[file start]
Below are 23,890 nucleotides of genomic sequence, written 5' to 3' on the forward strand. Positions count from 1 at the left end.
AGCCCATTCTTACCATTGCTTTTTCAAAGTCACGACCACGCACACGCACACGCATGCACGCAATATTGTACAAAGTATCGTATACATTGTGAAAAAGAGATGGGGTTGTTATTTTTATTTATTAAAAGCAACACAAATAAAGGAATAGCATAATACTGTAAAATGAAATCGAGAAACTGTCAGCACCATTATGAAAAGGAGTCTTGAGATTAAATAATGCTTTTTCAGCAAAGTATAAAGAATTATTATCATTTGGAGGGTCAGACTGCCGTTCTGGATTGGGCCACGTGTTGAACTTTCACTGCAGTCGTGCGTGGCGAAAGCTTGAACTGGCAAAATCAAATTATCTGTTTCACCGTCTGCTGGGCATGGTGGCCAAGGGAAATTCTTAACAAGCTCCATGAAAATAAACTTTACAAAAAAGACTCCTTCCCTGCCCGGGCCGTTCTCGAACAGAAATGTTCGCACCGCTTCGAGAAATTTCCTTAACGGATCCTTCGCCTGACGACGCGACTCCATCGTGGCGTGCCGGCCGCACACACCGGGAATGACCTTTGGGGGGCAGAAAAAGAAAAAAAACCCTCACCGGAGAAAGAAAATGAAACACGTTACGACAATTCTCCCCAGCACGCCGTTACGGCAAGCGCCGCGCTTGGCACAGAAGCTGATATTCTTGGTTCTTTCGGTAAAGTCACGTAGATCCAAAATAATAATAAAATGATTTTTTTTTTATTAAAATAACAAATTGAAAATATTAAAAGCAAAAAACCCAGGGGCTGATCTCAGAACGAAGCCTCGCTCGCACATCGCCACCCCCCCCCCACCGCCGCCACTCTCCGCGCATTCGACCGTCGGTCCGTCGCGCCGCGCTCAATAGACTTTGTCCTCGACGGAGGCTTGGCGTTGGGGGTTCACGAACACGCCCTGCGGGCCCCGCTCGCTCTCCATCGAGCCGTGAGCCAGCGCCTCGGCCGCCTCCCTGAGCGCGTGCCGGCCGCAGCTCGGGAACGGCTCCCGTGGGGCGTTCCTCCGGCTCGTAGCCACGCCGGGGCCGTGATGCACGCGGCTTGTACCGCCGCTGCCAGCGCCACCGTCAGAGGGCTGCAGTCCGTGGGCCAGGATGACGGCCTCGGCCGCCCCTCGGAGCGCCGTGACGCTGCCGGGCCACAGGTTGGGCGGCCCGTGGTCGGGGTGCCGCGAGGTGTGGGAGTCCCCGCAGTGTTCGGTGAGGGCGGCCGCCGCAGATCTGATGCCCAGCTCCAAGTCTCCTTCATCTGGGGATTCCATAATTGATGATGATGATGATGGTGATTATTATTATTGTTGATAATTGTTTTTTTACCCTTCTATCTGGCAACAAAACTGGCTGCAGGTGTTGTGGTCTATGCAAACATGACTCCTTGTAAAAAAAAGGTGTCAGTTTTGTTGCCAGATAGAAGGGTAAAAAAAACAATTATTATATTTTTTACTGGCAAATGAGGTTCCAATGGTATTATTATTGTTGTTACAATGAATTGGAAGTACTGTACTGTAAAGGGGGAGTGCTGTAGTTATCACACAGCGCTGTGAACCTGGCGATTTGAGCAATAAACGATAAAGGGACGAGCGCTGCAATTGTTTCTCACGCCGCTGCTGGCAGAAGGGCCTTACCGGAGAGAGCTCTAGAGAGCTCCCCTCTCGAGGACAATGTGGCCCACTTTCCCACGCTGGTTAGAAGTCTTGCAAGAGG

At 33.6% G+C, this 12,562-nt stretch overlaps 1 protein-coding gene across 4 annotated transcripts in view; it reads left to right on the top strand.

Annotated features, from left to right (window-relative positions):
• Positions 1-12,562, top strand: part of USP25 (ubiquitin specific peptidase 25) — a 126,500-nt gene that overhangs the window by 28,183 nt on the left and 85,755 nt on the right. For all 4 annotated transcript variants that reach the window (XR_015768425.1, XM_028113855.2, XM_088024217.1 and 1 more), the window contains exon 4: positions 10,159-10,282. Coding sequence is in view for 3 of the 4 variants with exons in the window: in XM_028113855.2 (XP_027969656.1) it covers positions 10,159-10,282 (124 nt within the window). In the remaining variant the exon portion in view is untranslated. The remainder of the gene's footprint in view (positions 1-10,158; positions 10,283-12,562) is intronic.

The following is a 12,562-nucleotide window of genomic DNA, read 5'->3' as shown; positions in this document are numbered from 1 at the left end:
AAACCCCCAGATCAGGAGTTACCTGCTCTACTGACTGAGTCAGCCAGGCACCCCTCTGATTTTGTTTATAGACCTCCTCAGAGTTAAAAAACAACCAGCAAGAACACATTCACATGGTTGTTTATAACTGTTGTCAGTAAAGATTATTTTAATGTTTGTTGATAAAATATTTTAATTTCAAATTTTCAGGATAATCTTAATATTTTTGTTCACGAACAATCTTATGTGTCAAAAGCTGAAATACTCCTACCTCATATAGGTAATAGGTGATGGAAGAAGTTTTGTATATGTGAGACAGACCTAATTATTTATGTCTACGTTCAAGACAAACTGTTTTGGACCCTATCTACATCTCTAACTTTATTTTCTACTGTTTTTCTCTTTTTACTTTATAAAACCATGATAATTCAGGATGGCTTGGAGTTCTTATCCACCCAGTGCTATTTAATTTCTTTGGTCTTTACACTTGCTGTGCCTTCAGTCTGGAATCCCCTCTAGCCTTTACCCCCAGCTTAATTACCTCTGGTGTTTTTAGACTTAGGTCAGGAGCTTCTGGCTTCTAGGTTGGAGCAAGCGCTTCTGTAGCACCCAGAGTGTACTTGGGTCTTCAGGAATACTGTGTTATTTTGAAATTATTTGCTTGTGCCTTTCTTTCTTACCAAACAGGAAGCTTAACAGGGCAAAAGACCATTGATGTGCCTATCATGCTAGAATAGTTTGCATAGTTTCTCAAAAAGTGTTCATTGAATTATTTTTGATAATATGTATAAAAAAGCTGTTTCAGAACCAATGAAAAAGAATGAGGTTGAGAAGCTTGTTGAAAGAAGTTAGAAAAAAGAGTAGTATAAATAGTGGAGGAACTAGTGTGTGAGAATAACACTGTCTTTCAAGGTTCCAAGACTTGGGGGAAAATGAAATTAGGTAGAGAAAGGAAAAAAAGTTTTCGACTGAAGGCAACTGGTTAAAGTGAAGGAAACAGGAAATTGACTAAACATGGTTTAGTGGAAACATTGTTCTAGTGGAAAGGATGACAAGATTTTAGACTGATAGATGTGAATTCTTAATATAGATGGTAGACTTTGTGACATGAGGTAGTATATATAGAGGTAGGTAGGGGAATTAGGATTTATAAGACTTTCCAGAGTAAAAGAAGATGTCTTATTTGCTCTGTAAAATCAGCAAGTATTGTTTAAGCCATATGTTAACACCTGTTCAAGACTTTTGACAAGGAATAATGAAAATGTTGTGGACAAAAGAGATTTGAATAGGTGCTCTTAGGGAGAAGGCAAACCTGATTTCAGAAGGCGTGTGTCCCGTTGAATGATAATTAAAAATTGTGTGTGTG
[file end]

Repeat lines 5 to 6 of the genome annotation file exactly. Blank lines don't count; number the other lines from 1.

• Positions 1-12,562, top strand: part of USP25 (ubiquitin specific peptidase 25) — a 126,500-nt gene that overhangs the window by 28,183 nt on the left and 85,755 nt on the right. For all 4 annotated transcript variants that reach the window (XR_015768425.1, XM_028113855.2, XM_088024217.1 and 1 more), the window contains exon 4: positions 10,159-10,282. Coding sequence is in view for 3 of the 4 variants with exons in the window: in XM_028113855.2 (XP_027969656.1) it covers positions 10,159-10,282 (124 nt within the window). In the remaining variant the exon portion in view is untranslated. The remainder of the gene's footprint in view (positions 1-10,158; positions 10,283-12,562) is intronic.

The following is a 12,562-nucleotide window of genomic DNA, read 5'->3' as shown; positions in this document are numbered from 1 at the left end: